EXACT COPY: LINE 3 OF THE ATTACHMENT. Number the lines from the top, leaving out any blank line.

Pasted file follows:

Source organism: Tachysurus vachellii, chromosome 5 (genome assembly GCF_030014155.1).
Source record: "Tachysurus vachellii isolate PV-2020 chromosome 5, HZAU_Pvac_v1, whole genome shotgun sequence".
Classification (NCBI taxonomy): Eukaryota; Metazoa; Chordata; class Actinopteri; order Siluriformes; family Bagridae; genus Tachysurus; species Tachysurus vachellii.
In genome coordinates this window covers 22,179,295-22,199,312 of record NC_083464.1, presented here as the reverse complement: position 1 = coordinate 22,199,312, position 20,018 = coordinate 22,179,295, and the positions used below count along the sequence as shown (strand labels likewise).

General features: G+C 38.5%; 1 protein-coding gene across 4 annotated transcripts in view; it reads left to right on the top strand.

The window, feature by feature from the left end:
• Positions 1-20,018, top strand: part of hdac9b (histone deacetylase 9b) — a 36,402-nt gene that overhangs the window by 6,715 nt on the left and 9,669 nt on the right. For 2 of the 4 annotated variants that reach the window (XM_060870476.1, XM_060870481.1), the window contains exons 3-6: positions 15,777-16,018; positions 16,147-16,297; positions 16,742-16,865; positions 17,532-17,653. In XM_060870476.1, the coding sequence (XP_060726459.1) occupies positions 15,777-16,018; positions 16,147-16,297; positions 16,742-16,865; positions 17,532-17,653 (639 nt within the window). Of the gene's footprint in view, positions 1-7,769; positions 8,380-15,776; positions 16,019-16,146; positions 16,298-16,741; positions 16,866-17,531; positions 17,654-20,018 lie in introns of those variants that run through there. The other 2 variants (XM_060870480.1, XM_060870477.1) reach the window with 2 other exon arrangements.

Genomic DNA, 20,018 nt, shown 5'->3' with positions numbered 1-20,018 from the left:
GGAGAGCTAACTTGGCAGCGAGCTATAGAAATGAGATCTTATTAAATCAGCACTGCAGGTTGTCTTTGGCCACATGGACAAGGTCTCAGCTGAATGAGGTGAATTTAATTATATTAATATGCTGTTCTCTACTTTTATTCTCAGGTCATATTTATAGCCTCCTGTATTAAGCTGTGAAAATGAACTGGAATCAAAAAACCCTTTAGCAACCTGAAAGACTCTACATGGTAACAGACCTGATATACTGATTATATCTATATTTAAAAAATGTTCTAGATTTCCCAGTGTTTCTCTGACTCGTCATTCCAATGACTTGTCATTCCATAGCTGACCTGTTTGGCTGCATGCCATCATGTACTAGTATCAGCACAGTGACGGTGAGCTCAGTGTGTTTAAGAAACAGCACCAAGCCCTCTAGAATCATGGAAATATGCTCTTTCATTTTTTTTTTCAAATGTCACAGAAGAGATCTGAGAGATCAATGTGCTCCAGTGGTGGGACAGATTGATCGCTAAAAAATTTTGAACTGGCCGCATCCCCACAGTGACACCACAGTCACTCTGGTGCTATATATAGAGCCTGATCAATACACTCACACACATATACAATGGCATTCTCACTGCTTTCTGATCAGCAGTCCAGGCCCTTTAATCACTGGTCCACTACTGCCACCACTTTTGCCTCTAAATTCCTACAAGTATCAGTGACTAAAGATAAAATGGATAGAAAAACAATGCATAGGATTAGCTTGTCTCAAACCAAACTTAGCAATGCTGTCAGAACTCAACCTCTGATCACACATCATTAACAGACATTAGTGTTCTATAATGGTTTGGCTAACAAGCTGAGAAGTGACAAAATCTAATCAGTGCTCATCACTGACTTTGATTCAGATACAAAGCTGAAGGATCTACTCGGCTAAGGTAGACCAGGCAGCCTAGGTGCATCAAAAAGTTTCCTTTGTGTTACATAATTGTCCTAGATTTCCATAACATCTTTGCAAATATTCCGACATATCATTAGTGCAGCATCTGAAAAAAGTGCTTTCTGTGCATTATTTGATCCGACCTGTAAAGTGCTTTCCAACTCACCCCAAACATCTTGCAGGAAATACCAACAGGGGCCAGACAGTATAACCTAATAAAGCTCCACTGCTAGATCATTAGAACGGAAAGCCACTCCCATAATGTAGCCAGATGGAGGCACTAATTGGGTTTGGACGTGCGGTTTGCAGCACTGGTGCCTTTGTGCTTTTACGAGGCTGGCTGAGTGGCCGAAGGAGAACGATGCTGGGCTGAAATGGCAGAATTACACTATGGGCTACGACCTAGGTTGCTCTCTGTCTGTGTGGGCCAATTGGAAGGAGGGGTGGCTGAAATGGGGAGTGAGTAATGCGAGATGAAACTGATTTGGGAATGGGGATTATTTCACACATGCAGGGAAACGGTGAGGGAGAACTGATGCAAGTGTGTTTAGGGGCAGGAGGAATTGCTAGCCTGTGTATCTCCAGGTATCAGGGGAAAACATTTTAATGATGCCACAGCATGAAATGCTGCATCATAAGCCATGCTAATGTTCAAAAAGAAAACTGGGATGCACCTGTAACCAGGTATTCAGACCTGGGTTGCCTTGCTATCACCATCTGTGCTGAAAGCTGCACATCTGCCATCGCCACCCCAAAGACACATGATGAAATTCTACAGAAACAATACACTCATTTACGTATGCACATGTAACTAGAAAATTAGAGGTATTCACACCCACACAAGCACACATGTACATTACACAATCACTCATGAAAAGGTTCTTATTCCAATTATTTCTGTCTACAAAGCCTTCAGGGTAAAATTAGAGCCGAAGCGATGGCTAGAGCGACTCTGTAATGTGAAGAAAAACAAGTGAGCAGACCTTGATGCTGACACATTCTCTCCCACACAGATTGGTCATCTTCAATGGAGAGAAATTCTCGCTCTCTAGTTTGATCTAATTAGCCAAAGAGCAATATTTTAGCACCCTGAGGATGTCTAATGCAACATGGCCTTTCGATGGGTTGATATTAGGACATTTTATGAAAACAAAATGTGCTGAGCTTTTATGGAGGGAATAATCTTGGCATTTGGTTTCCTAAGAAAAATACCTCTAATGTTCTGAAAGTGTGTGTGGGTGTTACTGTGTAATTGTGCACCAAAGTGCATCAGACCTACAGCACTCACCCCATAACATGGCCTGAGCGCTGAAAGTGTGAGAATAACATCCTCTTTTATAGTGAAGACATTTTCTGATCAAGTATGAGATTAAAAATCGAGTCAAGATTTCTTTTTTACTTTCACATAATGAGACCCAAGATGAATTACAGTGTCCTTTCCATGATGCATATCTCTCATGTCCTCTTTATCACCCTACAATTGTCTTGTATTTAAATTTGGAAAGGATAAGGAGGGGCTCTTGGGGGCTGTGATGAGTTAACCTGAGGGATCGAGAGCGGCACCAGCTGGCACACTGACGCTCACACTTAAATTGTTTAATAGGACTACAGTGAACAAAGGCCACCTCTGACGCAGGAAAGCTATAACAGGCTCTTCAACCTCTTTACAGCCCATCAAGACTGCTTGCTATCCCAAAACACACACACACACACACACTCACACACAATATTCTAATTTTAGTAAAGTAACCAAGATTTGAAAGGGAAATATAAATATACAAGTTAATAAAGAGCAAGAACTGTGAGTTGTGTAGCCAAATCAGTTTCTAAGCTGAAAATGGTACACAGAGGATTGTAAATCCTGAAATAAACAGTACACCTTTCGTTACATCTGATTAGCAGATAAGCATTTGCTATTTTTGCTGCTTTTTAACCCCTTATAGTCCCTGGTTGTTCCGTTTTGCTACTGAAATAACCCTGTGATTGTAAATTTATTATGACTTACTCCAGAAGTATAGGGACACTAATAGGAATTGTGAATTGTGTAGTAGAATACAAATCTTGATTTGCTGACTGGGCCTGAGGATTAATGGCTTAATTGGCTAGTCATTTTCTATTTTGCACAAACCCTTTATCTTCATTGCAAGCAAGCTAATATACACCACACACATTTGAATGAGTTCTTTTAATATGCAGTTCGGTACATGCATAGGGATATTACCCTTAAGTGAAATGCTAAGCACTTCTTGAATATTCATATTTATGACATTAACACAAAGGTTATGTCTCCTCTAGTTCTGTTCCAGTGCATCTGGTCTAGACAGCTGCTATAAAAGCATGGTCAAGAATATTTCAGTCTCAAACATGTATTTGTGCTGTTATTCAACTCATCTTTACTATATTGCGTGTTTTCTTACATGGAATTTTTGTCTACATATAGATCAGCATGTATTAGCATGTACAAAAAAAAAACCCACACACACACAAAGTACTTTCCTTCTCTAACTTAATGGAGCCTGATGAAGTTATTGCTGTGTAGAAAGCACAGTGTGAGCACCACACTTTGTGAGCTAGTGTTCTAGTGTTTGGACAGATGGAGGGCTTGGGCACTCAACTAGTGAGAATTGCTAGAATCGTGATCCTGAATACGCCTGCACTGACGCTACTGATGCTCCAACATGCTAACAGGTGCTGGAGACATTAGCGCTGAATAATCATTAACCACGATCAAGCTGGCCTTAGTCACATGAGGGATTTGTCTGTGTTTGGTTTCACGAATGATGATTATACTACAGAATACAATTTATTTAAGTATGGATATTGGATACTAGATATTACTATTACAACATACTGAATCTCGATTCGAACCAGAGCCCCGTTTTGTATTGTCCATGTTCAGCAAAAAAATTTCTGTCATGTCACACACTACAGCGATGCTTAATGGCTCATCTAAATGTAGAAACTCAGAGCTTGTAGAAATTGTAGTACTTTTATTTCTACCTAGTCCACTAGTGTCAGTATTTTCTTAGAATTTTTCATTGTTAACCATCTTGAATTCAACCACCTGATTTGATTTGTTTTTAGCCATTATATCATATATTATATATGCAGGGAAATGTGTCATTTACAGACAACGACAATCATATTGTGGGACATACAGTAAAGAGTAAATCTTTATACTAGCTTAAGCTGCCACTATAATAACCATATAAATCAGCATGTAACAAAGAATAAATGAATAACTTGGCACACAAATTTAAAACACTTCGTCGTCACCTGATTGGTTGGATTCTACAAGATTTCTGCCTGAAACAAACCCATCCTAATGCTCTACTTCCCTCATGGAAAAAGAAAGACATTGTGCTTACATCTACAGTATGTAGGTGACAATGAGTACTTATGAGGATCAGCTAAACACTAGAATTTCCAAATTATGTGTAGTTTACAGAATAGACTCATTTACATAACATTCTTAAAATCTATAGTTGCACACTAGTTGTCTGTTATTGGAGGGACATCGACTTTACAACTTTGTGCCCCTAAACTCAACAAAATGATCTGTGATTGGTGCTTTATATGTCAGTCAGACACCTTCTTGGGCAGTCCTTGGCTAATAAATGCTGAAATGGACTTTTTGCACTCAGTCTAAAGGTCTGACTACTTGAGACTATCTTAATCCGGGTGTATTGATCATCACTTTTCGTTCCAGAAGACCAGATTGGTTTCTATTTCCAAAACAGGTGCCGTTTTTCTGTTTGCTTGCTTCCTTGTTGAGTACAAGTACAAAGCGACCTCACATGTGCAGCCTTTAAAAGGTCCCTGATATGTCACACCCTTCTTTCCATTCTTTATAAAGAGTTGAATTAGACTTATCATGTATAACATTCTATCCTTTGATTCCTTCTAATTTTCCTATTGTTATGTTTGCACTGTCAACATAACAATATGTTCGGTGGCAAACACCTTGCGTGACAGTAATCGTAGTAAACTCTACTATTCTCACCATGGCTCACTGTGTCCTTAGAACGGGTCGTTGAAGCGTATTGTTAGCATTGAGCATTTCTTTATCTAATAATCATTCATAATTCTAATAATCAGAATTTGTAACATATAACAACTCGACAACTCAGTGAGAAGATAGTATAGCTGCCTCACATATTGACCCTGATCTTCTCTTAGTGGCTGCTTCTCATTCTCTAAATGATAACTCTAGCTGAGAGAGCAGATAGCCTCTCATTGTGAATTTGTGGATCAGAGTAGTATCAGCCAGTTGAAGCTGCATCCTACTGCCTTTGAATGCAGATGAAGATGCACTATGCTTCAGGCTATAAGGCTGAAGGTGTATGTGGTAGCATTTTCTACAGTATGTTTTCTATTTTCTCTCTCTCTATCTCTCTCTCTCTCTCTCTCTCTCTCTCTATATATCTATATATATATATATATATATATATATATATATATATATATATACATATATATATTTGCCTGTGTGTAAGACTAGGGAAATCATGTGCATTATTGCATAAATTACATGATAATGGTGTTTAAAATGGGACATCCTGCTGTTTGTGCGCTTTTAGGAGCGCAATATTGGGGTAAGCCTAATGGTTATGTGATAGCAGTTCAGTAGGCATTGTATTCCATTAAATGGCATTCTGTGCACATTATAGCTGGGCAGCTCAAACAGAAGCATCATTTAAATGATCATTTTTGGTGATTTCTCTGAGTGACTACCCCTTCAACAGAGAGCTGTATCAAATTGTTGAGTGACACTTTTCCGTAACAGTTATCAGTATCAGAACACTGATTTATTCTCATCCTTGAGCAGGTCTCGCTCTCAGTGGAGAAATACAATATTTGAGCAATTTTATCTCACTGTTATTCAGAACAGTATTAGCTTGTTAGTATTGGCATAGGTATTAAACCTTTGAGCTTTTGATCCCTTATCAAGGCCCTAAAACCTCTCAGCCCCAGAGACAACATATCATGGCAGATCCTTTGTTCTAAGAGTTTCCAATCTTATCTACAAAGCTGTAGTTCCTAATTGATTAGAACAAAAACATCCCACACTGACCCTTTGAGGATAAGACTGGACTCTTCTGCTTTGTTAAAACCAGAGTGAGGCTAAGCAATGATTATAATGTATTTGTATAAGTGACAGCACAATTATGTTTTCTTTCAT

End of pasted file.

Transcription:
Classification (NCBI taxonomy): Eukaryota; Metazoa; Chordata; class Actinopteri; order Siluriformes; family Bagridae; genus Tachysurus; species Tachysurus vachellii.